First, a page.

|The White House
President George W. Bush
|Print this document|
For Immediate Release
Office of the First Lady
May 3, 2006
Mrs. Bush's Remarks at the Laura Bush Foundation for America's Libraries Gulf Coast Library Recovery Initiative Grant Announcement
St. Bernard Unified School
9:24 A.M. CDT
MRS. BUSH: Thank you very much, Secretary Spellings. Doris Voitier thank you for everything you've done. You're really an encouragement to us - to me, particularly, visiting you, finding out how you just went to work. You didn't wait around for the bureaucratic kinks to be ironed out, you just went to work and you're an inspiration to me and to people all over the United States.
The task before these school districts and before each one of these states, the state school superintendents, like Cecil, is unprecedented. No school district superintendent or state school officer has had to rebuild whole school districts as fast as they can - rebuild them when there's not a tax base, because everyone has left. And it's a very, very difficult and daunting challenge. But you've done a terrific job, Doris, and you're an example to all of us.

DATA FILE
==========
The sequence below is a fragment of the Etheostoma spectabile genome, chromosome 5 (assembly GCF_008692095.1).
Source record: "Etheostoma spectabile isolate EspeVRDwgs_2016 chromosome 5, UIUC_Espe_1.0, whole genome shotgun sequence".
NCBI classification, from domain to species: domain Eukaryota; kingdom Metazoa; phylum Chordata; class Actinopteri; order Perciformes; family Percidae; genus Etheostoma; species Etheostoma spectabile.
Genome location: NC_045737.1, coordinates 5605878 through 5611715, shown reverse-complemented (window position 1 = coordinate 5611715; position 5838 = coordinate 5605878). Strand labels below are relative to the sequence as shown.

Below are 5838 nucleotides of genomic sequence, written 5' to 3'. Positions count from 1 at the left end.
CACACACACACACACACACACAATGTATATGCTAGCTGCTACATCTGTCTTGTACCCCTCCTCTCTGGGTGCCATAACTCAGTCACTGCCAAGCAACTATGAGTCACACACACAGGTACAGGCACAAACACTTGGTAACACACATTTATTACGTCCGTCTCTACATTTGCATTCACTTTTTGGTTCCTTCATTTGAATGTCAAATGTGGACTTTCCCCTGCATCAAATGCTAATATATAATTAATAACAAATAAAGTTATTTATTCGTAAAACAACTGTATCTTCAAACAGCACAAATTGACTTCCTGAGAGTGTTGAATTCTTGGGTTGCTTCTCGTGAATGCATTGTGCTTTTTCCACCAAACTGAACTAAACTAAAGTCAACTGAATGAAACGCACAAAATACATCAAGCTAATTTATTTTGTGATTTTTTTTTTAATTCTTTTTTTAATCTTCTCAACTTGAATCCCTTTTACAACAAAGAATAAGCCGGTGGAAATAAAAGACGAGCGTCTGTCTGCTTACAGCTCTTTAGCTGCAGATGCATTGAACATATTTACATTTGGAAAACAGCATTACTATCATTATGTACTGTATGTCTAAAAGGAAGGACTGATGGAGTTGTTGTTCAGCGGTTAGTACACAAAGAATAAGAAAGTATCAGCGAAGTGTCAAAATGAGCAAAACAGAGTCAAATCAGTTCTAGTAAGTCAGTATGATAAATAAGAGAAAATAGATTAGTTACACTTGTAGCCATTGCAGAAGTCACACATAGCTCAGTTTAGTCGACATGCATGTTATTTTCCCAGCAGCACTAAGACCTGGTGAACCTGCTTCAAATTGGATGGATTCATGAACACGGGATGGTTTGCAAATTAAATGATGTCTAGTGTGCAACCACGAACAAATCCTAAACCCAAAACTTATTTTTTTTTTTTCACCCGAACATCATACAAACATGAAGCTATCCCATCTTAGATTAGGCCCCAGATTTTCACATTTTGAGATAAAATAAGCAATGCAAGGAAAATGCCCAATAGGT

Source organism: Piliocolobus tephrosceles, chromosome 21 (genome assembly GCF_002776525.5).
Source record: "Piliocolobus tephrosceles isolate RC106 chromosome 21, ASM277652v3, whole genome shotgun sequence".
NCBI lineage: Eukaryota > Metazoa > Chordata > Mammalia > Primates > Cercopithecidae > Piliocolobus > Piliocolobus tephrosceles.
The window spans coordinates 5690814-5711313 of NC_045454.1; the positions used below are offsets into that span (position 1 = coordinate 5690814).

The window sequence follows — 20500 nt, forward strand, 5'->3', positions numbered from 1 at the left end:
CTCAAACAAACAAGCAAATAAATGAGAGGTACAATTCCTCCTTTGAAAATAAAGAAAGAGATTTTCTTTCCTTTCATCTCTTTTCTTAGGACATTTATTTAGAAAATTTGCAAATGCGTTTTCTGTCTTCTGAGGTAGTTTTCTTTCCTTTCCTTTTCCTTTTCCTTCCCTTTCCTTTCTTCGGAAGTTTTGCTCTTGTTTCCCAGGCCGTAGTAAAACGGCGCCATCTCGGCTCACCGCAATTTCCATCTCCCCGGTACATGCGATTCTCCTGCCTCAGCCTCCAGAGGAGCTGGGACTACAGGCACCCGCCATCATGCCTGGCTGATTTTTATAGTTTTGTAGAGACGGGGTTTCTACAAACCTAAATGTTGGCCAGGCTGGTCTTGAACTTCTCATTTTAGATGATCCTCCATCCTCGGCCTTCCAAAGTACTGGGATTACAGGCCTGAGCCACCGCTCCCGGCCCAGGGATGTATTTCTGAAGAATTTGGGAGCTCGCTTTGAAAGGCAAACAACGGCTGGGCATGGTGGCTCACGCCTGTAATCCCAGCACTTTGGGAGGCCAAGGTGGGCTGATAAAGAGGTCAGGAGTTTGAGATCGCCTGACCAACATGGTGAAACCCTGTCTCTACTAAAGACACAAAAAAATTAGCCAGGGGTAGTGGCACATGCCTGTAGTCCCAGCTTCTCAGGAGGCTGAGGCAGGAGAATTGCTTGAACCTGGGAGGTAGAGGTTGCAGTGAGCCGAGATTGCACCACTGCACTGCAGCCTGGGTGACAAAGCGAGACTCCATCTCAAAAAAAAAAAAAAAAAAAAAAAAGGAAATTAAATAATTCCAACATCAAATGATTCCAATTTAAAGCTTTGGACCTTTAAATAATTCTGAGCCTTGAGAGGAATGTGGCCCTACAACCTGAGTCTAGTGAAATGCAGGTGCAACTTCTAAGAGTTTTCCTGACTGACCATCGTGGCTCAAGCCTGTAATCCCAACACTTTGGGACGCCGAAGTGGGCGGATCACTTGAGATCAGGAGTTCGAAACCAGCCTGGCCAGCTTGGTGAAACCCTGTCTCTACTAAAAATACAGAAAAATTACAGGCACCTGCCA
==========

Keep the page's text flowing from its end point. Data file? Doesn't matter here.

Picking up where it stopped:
And the good news is, she's shown us it can be done. It can be done, and there are plenty of people around that will help. (Applause.)
I want to recognize Seletha Nagin, wife of Mayor Ray Nagin. Thank you very much for joining us today.
(Applause.) And, of course, Coach Raymond Blanco - the first spouses are all here together today, thank you very much for joining us. Don Powell, our Federal Coordinator for Gulf Coast Recovery. Don, you're doing a really great job, thank you a lot for that. And, of course, Ann Moore - this is our surprise visitor - the Chairman and Chief Executive Officer from Time, Inc., is joining us. Where's Ann? There she is, right here on the front row.
Wayne Warner, the principal of St. Bernard United School, and now going to be two schools, Chalmette and Andrew Jackson in the fall. Congratulations to you all.
I'm so especially happy to be here today, this is really a dream of mine, it's been a dream of mine since last fall, and that is to have this opportunity to start to help school districts rebuild their libraries, their school libraries. My dream is that we can have schools not have to worry about that piece, that somebody - the Foundation, in partnership, I hope, with many other foundations, can help schools rebuild their school library and they just wont have to worry about that. The librarian can just go to work and start ordering the collection that's a wide, rich collection for students that supports the curriculum, that's up to date - new books, obviously, that really make up a very important part of curriculum for students: books that they read for pleasure, books they read to learn to read, and then, of course, the books they read to learn about our history and about science and about math and all the other subjects that are taught in elementary, all through high school.